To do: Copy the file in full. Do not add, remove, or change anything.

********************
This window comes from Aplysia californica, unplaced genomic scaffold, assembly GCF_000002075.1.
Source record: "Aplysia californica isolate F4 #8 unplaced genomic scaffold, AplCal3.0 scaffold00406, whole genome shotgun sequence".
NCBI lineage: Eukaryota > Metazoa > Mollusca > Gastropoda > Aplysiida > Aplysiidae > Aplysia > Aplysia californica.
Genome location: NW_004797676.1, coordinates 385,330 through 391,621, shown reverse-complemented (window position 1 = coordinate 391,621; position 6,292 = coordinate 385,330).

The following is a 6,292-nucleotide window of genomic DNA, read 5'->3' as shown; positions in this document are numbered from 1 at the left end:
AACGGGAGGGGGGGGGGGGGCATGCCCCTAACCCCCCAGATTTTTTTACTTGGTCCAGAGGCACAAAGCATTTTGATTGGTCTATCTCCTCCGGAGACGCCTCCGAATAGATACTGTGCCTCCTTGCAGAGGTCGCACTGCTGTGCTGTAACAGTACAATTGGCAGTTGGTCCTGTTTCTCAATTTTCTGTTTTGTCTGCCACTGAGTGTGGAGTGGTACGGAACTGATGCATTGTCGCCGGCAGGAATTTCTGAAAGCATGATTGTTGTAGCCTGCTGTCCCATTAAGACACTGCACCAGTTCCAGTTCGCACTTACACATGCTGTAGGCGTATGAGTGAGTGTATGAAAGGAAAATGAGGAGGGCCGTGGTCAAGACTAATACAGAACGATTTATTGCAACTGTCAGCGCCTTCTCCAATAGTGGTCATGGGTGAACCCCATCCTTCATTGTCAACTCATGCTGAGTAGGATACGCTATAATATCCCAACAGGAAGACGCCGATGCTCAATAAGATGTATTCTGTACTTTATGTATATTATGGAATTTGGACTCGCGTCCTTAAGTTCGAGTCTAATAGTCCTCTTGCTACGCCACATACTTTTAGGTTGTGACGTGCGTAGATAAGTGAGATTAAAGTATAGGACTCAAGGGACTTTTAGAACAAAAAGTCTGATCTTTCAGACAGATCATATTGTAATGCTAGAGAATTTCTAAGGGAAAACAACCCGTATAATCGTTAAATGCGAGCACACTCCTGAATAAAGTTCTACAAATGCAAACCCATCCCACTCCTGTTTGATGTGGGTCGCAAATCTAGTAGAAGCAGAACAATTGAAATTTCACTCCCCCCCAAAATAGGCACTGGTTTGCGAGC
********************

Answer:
This window comes from Aplysia californica, unplaced genomic scaffold, assembly GCF_000002075.1.
Source record: "Aplysia californica isolate F4 #8 unplaced genomic scaffold, AplCal3.0 scaffold00406, whole genome shotgun sequence".
NCBI lineage: Eukaryota > Metazoa > Mollusca > Gastropoda > Aplysiida > Aplysiidae > Aplysia > Aplysia californica.
Genome location: NW_004797676.1, coordinates 385,330 through 391,621, shown reverse-complemented (window position 1 = coordinate 391,621; position 6,292 = coordinate 385,330).

The following is a 6,292-nucleotide window of genomic DNA, read 5'->3' as shown; positions in this document are numbered from 1 at the left end:
AACGGGAGGGGGGGGGGGGGCATGCCCCTAACCCCCCAGATTTTTTTACTTGGTCCAGAGGCACAAAGCATTTTGATTGGTCTATCTCCTCCGGAGACGCCTCCGAATAGATACTGTGCCTCCTTGCAGAGGTCGCACTGCTGTGCTGTAACAGTACAATTGGCAGTTGGTCCTGTTTCTCAATTTTCTGTTTTGTCTGCCACTGAGTGTGGAGTGGTACGGAACTGATGCATTGTCGCCGGCAGGAATTTCTGAAAGCATGATTGTTGTAGCCTGCTGTCCCATTAAGACACTGCACCAGTTCCAGTTCGCACTTACACATGCTGTAGGCGTATGAGTGAGTGTATGAAAGGAAAATGAGGAGGGCCGTGGTCAAGACTAATACAGAACGATTTATTGCAACTGTCAGCGCCTTCTCCAATAGTGGTCATGGGTGAACCCCATCCTTCATTGTCAACTCATGCTGAGTAGGATACGCTATAATATCCCAACAGGAAGACGCCGATGCTCAATAAGATGTATTCTGTACTTTATGTATATTATGGAATTTGGACTCGCGTCCTTAAGTTCGAGTCTAATAGTCCTCTTGCTACGCCACATACTTTTAGGTTGTGACGTGCGTAGATAAGTGAGATTAAAGTATAGGACTCAAGGGACTTTTAGAACAAAAAGTCTGATCTTTCAGACAGATCATATTGTAATGCTAGAGAATTTCTAAGGGAAAACAACCCGTATAATCGTTAAATGCGAGCACACTCCTGAATAAAGTTCTACAAATGCAAACCCATCCCACTCCTGTTTGATGTGGGTCGCAAATCTAGTAGAAGCAGAACAATTGAAATTTCACTCCCCCCCAAAATAGGCACTGGTTTGCGAGC